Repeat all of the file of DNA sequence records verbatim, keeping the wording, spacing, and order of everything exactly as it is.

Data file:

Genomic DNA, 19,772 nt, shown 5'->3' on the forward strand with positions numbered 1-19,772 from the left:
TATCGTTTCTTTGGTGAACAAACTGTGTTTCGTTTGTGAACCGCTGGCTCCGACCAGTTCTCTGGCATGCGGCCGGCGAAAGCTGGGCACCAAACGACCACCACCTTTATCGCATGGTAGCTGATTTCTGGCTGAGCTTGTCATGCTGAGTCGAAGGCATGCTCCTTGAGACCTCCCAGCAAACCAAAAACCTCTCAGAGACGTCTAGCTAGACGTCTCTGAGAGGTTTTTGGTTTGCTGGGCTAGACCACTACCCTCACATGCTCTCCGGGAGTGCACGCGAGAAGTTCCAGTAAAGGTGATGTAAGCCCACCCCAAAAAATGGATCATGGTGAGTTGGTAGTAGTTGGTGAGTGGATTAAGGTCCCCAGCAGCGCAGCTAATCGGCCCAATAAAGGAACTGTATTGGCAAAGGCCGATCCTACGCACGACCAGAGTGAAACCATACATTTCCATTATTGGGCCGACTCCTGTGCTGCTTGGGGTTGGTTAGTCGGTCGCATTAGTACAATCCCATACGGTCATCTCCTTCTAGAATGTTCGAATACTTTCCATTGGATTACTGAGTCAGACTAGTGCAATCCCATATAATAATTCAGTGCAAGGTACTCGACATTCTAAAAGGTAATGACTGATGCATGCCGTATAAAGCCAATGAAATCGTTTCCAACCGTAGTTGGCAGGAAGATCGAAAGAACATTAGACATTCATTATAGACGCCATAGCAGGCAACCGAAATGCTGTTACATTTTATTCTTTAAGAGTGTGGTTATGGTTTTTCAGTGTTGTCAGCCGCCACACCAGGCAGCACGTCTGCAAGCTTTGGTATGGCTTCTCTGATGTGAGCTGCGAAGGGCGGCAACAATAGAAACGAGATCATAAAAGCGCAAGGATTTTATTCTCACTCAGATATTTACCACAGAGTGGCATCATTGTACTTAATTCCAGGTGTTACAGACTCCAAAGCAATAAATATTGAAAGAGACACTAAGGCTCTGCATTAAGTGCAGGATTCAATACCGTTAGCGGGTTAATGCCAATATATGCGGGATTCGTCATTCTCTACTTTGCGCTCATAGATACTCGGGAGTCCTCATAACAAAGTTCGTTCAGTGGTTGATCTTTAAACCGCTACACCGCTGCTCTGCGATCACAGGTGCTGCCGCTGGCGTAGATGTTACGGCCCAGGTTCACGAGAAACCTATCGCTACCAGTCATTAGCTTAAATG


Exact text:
Genomic DNA, 19,772 nt, shown 5'->3' on the forward strand with positions numbered 1-19,772 from the left:
TATCGTTTCTTTGGTGAACAAACTGTGTTTCGTTTGTGAACCGCTGGCTCCGACCAGTTCTCTGGCATGCGGCCGGCGAAAGCTGGGCACCAAACGACCACCACCTTTATCGCATGGTAGCTGATTTCTGGCTGAGCTTGTCATGCTGAGTCGAAGGCATGCTCCTTGAGACCTCCCAGCAAACCAAAAACCTCTCAGAGACGTCTAGCTAGACGTCTCTGAGAGGTTTTTGGTTTGCTGGGCTAGACCACTACCCTCACATGCTCTCCGGGAGTGCACGCGAGAAGTTCCAGTAAAGGTGATGTAAGCCCACCCCAAAAAATGGATCATGGTGAGTTGGTAGTAGTTGGTGAGTGGATTAAGGTCCCCAGCAGCGCAGCTAATCGGCCCAATAAAGGAACTGTATTGGCAAAGGCCGATCCTACGCACGACCAGAGTGAAACCATACATTTCCATTATTGGGCCGACTCCTGTGCTGCTTGGGGTTGGTTAGTCGGTCGCATTAGTACAATCCCATACGGTCATCTCCTTCTAGAATGTTCGAATACTTTCCATTGGATTACTGAGTCAGACTAGTGCAATCCCATATAATAATTCAGTGCAAGGTACTCGACATTCTAAAAGGTAATGACTGATGCATGCCGTATAAAGCCAATGAAATCGTTTCCAACCGTAGTTGGCAGGAAGATCGAAAGAACATTAGACATTCATTATAGACGCCATAGCAGGCAACCGAAATGCTGTTACATTTTATTCTTTAAGAGTGTGGTTATGGTTTTTCAGTGTTGTCAGCCGCCACACCAGGCAGCACGTCTGCAAGCTTTGGTATGGCTTCTCTGATGTGAGCTGCGAAGGGCGGCAACAATAGAAACGAGATCATAAAAGCGCAAGGATTTTATTCTCACTCAGATATTTACCACAGAGTGGCATCATTGTACTTAATTCCAGGTGTTACAGACTCCAAAGCAATAAATATTGAAAGAGACACTAAGGCTCTGCATTAAGTGCAGGATTCAATACCGTTAGCGGGTTAATGCCAATATATGCGGGATTCGTCATTCTCTACTTTGCGCTCATAGATACTCGGGAGTCCTCATAACAAAGTTCGTTCAGTGGTTGATCTTTAAACCGCTACACCGCTGCTCTGCGATCACAGGTGCTGCCGCTGGCGTAGATGTTACGGCCCAGGTTCACGAGAAACCTATCGCTACCAGTCATTAGCTTAAATG